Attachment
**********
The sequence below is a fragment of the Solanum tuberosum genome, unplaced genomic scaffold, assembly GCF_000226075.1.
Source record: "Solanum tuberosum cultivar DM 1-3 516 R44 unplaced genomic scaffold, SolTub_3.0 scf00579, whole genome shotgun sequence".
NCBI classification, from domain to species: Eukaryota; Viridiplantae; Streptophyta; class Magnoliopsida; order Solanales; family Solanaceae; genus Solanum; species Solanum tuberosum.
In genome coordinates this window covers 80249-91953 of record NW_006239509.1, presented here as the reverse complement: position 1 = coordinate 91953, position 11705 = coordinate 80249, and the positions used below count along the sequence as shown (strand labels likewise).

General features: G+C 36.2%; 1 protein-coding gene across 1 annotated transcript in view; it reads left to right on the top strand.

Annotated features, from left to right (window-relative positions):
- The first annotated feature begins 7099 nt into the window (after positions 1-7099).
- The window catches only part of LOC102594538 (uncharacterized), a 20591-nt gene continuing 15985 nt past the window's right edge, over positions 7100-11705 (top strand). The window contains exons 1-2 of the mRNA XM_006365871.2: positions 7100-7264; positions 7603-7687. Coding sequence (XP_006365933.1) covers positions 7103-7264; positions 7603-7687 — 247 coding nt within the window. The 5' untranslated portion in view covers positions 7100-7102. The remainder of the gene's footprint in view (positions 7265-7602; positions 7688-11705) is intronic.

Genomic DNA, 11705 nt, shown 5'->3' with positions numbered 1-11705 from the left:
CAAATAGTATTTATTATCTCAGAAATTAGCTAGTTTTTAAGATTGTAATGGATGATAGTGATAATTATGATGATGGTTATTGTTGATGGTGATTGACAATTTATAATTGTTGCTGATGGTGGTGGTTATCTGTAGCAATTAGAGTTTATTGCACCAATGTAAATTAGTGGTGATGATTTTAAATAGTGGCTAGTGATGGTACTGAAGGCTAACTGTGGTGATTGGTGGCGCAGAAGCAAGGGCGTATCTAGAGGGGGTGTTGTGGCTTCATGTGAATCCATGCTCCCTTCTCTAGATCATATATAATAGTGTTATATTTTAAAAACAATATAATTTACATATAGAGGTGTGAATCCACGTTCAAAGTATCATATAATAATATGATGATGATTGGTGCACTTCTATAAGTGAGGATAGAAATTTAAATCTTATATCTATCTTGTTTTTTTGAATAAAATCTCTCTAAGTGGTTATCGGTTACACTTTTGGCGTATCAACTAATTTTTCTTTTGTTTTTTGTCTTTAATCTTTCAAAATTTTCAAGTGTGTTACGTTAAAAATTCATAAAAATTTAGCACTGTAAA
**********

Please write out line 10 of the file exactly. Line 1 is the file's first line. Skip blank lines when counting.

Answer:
CAAATAGTATTTATTATCTCAGAAATTAGCTAGTTTTTAAGATTGTAATGGATGATAGTGATAATTATGATGATGGTTATTGTTGATGGTGATTGACAATTTATAATTGTTGCTGATGGTGGTGGTTATCTGTAGCAATTAGAGTTTATTGCACCAATGTAAATTAGTGGTGATGATTTTAAATAGTGGCTAGTGATGGTACTGAAGGCTAACTGTGGTGATTGGTGGCGCAGAAGCAAGGGCGTATCTAGAGGGGGTGTTGTGGCTTCATGTGAATCCATGCTCCCTTCTCTAGATCATATATAATAGTGTTATATTTTAAAAACAATATAATTTACATATAGAGGTGTGAATCCACGTTCAAAGTATCATATAATAATATGATGATGATTGGTGCACTTCTATAAGTGAGGATAGAAATTTAAATCTTATATCTATCTTGTTTTTTTGAATAAAATCTCTCTAAGTGGTTATCGGTTACACTTTTGGCGTATCAACTAATTTTTCTTTTGTTTTTTGTCTTTAATCTTTCAAAATTTTCAAGTGTGTTACGTTAAAAATTCATAAAAATTTAGCACTGTAAA